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Seven Poems

By
February 2, 2005

 

Introduced and Translated from the Chinese by Tony Barnstone

_Han Shan is the name given to the putative author of a collection of fascinating Tang Dynasty poems, more than three hundred in number, who may or may not have existed–at present there is no reliable way of deciding. The poems tell the story of his retreat to Cold Mountain to live a life of hermetic simplicity, seeking Taoist and Zen (Chan) enlightenment in nature. They are proselytizing poems, but in their vernacular speech, in their clarity of focus, and in their celebration of simplicity, they embody the attitudes toward the world that they seek to teach and, in this, achieve their greatest success. Strangely enough, Han Shan is not considered a major poet in China. The Chinese complain that his work is too vernacular, full of good ideas but lacking in elegance and poetic polish. He has, however, become a favorite poet for the American readership, in part because he has had marvelous translators, such as Red Pine, Burton Watson, and Gary Snyder. Perhaps he is a poet who, to echo Robert Frost’s famous snub of Carl Sandburg, “can only be improved in translation.” If one ignores the politics of literary reputation, though, a remarkable voice emerges from the poems of Han Shan, one quite rare in Chinese poetry. He is a cynic and an ironist, like Meng Jiao, and the two poets’ bitter cynicism seems to have damaged their reputation among readers in China. He is a strange mixture of dogmatist and free-thinker, and one senses a personality behind the poems that is harsh and yet humorously irrepressible. Whatever the poetic value of his work in Chinese, there is much to appreciate in the riddling Buddhist thought-problems in these poems and in the way they capture the personality of a person who may or may not have ever lived._

____

Greedy men love to store wealth
like owls love their babies,
but small owls eat their mother when grown,
and the self is hurt by too much wealth.
Give away your wealth and you are blessed;
gathering it makes disasters rise.
With no wealth and no disasters,
you can glide on wings in blue clouds.

____

Heaven is endlessly high,
Earth so thick it has no poles,
and in between live creatures
supported by the Maker’s strength;
fighting head to head for food and heat,
they scheme to eat each other,
never understanding cause or effect,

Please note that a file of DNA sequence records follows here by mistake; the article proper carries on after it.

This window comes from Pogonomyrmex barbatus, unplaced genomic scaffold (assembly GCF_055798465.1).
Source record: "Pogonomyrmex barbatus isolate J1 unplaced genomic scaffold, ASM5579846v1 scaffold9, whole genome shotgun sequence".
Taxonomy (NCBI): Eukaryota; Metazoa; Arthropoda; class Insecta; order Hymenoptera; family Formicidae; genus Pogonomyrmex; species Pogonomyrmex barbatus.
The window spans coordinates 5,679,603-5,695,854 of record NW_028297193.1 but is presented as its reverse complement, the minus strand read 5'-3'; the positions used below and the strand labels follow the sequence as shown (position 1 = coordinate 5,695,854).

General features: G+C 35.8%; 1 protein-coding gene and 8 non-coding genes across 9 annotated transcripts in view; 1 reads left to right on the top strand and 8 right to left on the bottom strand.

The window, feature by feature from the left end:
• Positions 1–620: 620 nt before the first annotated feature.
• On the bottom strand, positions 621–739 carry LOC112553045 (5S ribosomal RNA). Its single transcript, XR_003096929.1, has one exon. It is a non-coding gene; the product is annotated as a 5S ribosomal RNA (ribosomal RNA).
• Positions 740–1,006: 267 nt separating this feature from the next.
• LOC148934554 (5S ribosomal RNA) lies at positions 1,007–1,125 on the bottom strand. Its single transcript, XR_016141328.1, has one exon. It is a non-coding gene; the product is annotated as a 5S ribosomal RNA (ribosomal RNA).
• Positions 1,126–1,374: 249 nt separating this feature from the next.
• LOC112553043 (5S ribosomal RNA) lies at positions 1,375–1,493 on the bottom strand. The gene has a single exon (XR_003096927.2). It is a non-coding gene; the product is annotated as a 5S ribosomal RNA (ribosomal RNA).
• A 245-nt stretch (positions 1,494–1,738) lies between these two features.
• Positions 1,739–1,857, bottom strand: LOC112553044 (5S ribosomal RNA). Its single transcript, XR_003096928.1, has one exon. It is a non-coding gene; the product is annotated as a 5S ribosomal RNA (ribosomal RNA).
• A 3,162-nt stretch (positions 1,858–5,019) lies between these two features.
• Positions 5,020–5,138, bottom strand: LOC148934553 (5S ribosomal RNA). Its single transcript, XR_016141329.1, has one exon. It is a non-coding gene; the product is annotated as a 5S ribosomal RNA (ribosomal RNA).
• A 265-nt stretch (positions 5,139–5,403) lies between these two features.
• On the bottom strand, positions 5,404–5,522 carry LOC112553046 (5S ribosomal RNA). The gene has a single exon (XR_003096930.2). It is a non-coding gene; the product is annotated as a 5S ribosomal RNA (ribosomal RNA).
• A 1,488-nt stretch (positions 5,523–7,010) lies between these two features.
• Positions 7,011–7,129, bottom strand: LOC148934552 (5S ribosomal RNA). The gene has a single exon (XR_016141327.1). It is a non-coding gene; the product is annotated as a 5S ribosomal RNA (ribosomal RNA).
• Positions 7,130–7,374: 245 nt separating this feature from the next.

blind babies asking what’s the color of milk.

___

I gaze on myself in the stream’s emerald flow
or sit on a boulder by a cliff,
My mind a lonely cloud leans on nothing
and needs nothing from the world and its endless events.

___

Talking about food won’t fill your stomach.
Talk about clothing won’t keep out cold.
To be full, eat rice.
To stay warm, wear clothes.
Those who don’t understand
complain it’s hard to get help from Buddha.
Look inside your heart. That’s where Buddha is.
Don’t look for him outside.

___

When people meet Han Shan,
They all say he’s crazy.
His look doesn’t attract the gaze,
and he is wrapped up in a cloth gown.
I speak and they don’t understand,
When they speak I keep silent.
So I tell people
come and visit me on Cold Mountain.

___

This life is lost in dust.
Like bugs in a bowl
we all day circle, circle
unable to get out.
We’re nothing like immortals,
our sorrows never end,
years and months flow off like water
and in an instant we’re old men.

___

The hermit escapes the human world
and likes to sleep on mountains
among green widely-spaced vines
where clear torrents sing harmonies.
He steams with joy,
swinging at ease through freedom,
not stained with worldly affairs,
heart clean as a white lotus.

 

Tony Barnstone is an Associate Professor of English at Whittier College. The author of a book of poetry, _Impure_ (University Press of Florida, 1999) and a chapbook of poems _Naked Magic_ (Mainstreet Rag, 2002), he has edited and translated several books of Chinese poetry and prose, including _Out of the Howling Storm: The New Chinese Poetry_ (Wesleyan University Press, 1993), _Laughing Lost in the Mountains: Selected Poems of Wang Wei_ (University Press of New England, 1991), and _The Art of Writing: Teachings of the Chinese Masters_ (Shambhala Publications, Inc., 1996). His book _The Anchor Book of Chinese Poetry_ was published in 2004.

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